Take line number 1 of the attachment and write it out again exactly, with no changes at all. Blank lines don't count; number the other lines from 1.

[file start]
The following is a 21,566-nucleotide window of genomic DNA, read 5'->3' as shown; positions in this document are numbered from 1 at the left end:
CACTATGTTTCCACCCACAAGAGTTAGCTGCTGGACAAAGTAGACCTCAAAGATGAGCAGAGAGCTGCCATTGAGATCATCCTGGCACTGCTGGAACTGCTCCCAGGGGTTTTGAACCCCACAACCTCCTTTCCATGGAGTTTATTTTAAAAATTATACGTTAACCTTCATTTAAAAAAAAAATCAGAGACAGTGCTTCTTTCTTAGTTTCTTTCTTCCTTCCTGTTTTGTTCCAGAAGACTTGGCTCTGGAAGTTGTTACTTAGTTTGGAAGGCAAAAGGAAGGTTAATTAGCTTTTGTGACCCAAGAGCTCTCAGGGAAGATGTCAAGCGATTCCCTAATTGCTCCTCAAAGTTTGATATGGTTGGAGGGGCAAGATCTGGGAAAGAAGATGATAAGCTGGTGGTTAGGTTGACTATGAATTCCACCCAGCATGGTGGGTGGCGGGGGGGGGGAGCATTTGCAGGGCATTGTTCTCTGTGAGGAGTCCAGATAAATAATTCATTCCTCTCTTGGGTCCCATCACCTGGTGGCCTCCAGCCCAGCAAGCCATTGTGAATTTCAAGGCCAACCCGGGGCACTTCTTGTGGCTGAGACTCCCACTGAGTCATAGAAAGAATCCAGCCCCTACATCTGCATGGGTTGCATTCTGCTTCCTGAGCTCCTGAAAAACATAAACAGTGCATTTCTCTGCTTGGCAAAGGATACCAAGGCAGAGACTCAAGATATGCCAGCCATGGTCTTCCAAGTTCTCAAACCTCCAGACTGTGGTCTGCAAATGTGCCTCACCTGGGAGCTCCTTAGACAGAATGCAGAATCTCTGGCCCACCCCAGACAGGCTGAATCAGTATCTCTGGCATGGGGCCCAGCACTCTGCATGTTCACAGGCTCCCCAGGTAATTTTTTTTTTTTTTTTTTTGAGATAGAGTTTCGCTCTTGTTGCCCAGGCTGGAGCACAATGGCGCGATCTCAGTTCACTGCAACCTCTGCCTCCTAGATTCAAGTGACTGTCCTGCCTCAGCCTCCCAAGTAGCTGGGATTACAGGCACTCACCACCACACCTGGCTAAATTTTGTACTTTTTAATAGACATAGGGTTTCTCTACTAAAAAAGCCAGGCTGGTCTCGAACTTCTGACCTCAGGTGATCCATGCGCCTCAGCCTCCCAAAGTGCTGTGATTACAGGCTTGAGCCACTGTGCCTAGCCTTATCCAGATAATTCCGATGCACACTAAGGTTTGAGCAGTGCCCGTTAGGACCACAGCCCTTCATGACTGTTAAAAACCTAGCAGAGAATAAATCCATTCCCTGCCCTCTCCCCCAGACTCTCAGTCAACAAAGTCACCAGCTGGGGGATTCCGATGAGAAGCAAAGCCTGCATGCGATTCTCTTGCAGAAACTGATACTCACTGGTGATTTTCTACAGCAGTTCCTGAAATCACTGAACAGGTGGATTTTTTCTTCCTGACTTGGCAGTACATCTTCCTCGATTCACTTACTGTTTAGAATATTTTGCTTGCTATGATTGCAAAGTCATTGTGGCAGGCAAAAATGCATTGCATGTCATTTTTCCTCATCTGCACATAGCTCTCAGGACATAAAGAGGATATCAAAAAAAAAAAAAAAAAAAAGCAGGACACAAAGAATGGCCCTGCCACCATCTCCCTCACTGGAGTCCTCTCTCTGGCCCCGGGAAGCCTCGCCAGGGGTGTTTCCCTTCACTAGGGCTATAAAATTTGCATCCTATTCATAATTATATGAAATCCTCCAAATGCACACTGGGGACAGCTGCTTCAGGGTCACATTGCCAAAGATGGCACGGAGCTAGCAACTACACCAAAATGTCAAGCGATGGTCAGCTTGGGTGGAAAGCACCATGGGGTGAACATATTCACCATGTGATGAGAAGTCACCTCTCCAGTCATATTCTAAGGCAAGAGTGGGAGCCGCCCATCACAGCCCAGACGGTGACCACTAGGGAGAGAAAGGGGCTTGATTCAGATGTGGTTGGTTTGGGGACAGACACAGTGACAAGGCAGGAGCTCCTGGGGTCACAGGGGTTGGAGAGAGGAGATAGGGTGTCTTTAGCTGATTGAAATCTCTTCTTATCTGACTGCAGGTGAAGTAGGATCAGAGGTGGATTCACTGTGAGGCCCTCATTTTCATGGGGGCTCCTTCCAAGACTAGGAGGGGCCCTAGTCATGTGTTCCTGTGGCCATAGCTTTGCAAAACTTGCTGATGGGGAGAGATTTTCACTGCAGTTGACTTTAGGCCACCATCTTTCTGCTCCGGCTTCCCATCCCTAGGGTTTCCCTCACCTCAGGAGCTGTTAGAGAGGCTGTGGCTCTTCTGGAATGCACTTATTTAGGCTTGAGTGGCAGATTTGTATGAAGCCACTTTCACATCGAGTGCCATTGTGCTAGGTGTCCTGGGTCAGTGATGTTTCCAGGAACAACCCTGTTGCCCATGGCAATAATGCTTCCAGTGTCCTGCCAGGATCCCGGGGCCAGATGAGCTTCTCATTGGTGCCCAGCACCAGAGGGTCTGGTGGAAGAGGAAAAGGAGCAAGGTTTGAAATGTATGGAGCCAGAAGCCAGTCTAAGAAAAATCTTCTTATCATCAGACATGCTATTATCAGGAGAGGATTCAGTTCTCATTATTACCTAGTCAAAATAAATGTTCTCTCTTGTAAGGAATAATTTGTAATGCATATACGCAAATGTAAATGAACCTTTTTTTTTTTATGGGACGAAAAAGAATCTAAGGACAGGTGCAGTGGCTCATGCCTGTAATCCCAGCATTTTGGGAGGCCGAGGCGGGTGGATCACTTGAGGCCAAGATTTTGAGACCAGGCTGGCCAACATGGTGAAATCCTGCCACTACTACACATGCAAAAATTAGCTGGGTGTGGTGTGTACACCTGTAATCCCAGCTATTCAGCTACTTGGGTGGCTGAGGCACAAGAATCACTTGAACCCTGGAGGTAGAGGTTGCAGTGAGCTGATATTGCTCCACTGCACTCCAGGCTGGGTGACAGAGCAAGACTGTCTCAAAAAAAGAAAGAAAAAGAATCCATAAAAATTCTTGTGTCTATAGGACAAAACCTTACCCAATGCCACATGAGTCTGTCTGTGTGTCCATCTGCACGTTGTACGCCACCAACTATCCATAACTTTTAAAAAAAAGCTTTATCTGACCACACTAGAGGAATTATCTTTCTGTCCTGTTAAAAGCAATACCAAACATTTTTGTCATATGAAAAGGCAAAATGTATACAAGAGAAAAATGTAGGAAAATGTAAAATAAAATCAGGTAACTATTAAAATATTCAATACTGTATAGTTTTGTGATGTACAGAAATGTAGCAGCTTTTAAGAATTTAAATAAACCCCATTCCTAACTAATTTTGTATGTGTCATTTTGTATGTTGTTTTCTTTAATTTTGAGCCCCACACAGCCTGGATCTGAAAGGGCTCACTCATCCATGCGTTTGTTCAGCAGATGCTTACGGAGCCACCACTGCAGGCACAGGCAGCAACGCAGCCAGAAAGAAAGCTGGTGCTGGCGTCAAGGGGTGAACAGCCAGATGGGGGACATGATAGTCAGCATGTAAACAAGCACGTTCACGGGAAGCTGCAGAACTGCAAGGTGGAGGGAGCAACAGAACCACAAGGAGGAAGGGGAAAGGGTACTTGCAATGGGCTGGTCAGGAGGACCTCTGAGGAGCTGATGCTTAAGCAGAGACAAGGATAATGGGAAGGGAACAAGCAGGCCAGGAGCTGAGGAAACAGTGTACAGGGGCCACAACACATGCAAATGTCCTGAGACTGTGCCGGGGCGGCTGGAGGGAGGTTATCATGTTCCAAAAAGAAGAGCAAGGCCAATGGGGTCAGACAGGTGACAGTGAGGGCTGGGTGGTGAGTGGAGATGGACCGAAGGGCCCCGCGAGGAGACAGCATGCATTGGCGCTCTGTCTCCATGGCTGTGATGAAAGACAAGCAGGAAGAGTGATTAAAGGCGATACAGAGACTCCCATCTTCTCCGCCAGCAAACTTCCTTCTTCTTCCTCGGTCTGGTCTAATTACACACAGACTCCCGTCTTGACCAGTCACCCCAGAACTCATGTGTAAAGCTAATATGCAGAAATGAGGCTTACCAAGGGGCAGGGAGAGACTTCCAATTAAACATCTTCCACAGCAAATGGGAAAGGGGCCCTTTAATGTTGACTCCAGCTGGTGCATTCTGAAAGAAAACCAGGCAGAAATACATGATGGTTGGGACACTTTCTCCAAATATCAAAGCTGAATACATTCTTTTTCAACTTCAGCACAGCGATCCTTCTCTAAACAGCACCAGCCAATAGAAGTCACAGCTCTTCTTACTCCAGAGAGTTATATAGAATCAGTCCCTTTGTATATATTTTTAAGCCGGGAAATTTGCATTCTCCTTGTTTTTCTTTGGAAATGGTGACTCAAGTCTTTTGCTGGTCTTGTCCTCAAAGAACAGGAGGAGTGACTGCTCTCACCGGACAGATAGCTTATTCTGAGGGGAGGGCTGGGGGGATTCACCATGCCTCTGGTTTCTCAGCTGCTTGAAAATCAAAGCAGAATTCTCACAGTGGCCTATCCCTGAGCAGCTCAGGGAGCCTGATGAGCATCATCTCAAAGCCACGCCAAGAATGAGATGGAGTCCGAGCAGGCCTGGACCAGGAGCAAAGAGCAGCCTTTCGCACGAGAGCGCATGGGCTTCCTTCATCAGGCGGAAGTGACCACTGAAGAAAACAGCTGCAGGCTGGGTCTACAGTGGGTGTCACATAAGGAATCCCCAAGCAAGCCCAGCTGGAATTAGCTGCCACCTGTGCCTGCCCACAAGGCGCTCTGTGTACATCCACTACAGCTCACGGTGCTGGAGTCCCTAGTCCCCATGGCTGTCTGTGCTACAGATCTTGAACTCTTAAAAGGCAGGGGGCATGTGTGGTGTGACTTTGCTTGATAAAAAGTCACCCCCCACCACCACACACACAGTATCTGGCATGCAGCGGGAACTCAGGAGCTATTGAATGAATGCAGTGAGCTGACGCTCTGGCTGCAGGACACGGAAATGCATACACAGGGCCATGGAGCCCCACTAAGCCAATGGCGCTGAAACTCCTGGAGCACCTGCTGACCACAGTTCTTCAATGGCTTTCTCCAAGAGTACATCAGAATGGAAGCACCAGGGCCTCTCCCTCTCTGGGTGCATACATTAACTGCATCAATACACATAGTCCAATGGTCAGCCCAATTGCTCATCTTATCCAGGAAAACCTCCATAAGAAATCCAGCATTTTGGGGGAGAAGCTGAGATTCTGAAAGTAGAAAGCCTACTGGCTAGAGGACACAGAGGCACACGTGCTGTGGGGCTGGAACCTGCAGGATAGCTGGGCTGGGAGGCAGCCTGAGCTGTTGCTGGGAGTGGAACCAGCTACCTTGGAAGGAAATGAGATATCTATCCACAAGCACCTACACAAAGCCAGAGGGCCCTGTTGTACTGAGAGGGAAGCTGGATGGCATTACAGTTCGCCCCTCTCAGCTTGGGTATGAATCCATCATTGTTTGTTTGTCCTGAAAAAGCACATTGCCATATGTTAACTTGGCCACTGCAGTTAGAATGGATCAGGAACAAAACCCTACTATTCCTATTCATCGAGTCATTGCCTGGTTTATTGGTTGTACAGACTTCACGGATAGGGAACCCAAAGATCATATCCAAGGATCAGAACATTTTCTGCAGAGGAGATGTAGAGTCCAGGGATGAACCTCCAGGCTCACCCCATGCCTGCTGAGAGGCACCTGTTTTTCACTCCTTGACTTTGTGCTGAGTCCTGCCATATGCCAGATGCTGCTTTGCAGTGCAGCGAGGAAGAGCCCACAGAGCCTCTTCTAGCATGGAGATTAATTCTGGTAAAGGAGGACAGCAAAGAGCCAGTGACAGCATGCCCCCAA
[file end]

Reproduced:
The following is a 21,566-nucleotide window of genomic DNA, read 5'->3' as shown; positions in this document are numbered from 1 at the left end: